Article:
As for Fox News, “I think they do have an ideology,” Griffin says, “because every Republican who’s in trouble goes on that network to be taken care of…They’re owned by News Corp., which is Rupert Murdoch. Roger Ailes runs it, and he comes out of the Republican Party.” Griffin adds: “That’s fine. They’ve done an incredible job over there. They’ve been very successful. They drive a lot of the conversation.”
What if an angel descended from the cable television firmament and whispered in Griffin’s ear: “Phil, if you just change MSNBC’s sensibility to ‘right-wing Republican,’ you’ll make a billion dollars a year like Fox”? How would he respond?
“I don’t believe the angel’s coming to me—so I don’t have to deal with that answer,” Griffin says with laugh. However, he can’t resist adding: “It’s pretty obvious what you might do.” Presumably, follow the angel's prudent advice.
Since Griffin took up the reins in 2007, his leadership has brought forth a measure of success—notwithstanding that he recently emerged from an embarrassing several weeks in which he was forced to discipline two MSNBC hosts, veteran anchor Martin Bashir and the newly hired Alec Baldwin, who made ugly remarks on and off the air and, as a consequence, left the network. A third, weekend morning host Melissa Harris-Perry, kept her job after tearfully apologizing on her show to Mitt Romney for joining some of her panelists in mocking a family photo depicting an adopted Romney grandchild who happens to be black.
“We’re going to be totally transparent,” Griffin says. “If you make a mistake, you’ve got to address it, and we’ve done that throughout all the last six years that I’ve been here.”
The new year has begun on a better footing. The latest Nielsens for January 2014 put MSNBC solidly at No. 2 in raw ratings and the money-making demographic of adults aged 25-54, behind the Fox News juggernaut—this, after spending the past year trading places with CNN, whose latest numbers seem to be in collapse.
At a time when MSNBC’s corporate sibling, NBC News, also appears to be in trouble (with the Today show, once the news division’s reliable cash cow and No. 1 franchise, slipping into second place, and the historically top-rated Sunday program, Meet the Press, plunging into third), Griffin’s network has been posting healthy profits—around $300 million annually, by one informed estimate, although the real figures are not publicly released.
“It’s a knife-fight for every viewer,” Griffin says melodramatically; his actual knife-fights are more likely limited to carving up the grilled salmon at Michael’s, the nearby eatery for the media elite. But he clearly brings passion to the rivalry with CNN and his cherished dream (detractors would say fantasy) of one day toppling Fox, which boasts 145 consecutive months—that is, a dozen years—at the top of the cable news ziggurat.
Surprisingly, Griffin has high praise for the larger-than-life Ailes, who gave up a stellar career making political commercials and advising GOP candidates and presidents on their media strategies to become a key player in the development of CNBC and briefly launching a spinoff, the America’s Talking network, a precursor to MSNBC.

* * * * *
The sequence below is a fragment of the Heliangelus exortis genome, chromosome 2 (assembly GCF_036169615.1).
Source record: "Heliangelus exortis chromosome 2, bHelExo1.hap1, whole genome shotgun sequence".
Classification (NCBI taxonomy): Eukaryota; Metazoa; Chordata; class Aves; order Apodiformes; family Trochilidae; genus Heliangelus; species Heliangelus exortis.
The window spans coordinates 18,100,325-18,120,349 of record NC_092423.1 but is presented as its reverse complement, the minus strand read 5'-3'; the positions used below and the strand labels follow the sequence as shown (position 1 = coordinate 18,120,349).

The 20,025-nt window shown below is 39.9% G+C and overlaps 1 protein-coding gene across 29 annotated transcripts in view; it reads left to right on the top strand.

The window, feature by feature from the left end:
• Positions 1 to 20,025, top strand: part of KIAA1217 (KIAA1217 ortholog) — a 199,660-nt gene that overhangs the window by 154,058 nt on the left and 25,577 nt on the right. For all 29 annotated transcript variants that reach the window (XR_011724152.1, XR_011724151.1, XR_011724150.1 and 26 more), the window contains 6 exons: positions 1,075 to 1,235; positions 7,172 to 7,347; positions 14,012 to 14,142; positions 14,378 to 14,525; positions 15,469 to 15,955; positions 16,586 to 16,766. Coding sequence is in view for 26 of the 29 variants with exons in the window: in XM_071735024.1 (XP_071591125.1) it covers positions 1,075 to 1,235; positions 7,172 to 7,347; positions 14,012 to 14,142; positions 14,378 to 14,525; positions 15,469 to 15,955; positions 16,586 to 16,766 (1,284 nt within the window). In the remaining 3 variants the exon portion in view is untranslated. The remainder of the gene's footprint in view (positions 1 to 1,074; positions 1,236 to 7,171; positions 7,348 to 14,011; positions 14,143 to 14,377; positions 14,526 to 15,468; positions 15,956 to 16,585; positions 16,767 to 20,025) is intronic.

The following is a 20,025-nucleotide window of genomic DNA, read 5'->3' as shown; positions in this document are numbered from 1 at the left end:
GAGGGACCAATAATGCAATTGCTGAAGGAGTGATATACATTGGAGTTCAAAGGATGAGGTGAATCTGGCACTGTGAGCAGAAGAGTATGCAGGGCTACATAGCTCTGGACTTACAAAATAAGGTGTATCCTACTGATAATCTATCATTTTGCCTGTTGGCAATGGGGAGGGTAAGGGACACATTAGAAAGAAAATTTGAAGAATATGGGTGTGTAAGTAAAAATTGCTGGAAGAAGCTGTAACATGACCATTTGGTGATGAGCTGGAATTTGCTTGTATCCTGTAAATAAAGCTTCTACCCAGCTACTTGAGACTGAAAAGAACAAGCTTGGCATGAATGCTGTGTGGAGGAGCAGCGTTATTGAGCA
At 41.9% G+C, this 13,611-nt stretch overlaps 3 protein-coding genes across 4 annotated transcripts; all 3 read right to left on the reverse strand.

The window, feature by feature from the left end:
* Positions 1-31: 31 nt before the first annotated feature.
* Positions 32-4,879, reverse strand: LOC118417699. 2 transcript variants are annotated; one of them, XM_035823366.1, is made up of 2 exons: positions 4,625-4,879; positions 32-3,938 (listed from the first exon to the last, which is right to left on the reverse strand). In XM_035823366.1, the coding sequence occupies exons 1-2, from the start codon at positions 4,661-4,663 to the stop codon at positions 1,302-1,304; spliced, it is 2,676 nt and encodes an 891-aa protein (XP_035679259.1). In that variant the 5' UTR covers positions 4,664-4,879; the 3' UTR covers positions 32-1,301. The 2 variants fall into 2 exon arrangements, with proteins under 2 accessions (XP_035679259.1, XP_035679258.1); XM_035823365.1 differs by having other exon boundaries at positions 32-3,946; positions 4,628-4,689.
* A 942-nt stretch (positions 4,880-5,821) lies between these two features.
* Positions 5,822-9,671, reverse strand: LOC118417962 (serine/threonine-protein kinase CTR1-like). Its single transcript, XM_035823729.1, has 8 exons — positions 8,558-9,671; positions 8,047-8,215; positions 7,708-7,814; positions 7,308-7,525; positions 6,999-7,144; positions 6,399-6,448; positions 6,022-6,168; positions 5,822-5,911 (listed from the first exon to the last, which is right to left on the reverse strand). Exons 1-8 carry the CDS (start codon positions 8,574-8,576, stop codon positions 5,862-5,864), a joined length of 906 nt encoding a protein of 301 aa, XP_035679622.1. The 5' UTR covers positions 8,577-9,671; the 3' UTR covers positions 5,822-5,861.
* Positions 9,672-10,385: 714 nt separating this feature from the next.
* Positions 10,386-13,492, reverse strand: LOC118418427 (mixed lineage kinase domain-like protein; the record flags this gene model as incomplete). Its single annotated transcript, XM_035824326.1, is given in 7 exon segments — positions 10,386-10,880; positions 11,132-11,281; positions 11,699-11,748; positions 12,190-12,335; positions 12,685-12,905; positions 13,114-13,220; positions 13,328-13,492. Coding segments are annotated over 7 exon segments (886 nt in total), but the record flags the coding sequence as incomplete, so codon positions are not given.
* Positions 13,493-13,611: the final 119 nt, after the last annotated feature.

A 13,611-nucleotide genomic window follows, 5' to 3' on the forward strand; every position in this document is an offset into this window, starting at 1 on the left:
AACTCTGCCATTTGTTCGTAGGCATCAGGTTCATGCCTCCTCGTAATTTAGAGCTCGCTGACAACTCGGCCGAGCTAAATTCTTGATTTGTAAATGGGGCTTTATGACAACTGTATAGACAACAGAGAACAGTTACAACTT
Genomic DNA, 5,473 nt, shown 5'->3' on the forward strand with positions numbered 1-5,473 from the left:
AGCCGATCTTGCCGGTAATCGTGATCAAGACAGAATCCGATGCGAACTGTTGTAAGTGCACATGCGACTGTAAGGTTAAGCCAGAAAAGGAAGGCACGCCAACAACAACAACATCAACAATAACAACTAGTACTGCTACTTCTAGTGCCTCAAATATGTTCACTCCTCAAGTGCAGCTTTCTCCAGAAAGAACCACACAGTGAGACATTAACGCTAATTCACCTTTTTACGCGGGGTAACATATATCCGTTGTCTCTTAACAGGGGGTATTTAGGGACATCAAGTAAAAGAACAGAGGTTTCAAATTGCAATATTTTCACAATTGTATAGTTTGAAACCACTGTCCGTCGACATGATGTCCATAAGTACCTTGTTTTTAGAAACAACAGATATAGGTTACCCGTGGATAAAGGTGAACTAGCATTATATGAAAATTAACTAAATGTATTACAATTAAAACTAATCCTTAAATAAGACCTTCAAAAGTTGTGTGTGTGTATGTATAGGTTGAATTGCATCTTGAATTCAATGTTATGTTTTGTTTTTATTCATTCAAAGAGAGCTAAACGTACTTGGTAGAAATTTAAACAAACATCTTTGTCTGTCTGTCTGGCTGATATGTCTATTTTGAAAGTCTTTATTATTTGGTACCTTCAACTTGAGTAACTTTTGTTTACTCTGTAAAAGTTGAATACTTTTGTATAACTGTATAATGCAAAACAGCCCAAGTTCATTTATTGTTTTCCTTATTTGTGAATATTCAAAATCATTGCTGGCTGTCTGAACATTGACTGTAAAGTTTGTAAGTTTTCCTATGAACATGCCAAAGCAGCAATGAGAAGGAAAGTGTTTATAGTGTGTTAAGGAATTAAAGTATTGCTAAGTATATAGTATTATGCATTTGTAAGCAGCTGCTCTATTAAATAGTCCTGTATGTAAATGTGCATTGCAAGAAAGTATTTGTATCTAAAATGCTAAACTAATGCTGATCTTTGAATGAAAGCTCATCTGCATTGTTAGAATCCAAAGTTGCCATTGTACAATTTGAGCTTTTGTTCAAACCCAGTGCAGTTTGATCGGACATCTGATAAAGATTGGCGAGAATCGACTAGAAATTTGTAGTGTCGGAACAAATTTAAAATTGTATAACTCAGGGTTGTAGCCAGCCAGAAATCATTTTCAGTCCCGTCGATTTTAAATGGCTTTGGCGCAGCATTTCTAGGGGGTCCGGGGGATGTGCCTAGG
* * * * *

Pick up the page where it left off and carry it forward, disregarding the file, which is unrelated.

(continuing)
“Roger basically had a petri dish to see what worked on cable,” Griffin says. “America’s Talking was food shows, exercise shows, sex shows, politics”—for which Ailes initially developed America’s Talking host Chris Matthews as a fledgling television personality. “Roger even had his own show. It was great. He figured out what popped—and the rest is history.”
Griffin warms to his subject: “Look, I think he’s had a huge impact on media—as big an impact in media as anybody today…He gets it. He understood television from the beginning…He went, ‘I know how to reach an audience, and there’s an audience out there that’s left out and feels unrepresented,’ and he found it, targeted it. There’s no denying that Roger did something that nobody else has done.”
Griffin remains friendly with CNN President Jeff Zucker, who joined NBC, as a lowly researcher, two years after Griffin, and ended up running the whole NBC Universal empire until Comcast acquired it and forced him out. “He’s been one of my closer friends for the last 15 or 20 years,” Griffin says. “The only thing that’s changed is we really don’t talk about work a lot. We talk about sports.”
Griffin was present at the creation of MSNBC in July 1996 as a joint venture of Microsoft and NBC Universal—then an odd-duck subsidiary of General Electric, which ultimately sold it to Comcast, the nation’s largest cable operator. He has watched, sometimes with alarm, as the network underwent disruptive changes in management and identity (at one point, in the months after 9-11, attempting to mimic Fox News with a misguided promotional campaign rebranding itself as “America’s News Channel”). The outlet was almost shut down entirely in the early 2000s.
“There was an issue of turning out the lights,” Griffin recalls, adding that it was Washington bureau chief Tim Russert who in 2007, as Griffin was taking the reins, urged him to rebrand MSNBC as “The Place for Politics.”
“Griff, the 2008 election is going to be the greatest election of our lifetime,” he says Russert told him before he died of a heart attack in the summer of 2008. “You’ve got to own this election.” Griffin reflects that at the time “we really didn’t have an identity. The media revolution was exploding. You had to stand for something, or you were going to get lost—and we were getting lost.”
But MSNBC was revived by the impassioned anti-Iraq war commentary of Chris Matthews and especially Keith Olbermann, for awhile the network’s prime-time star and reigning anchor-monster who reportedly even participated in management decisions, until he and Griffin had an acrimonious falling-out in early 2011, much as Olbermann ended up being fired in 2012 by his next boss at Current TV, former vice president Al Gore.
“I don’t talk about it,” Griffin says of his Olbermann ordeal, though he admits to enjoying the curmudgeonly anchor's new program on ESPN2. “I watched it last night. He looks good. I wish him well. He has the same humor and he seems to be enjoying it, so, yeah, I’m happy for it.”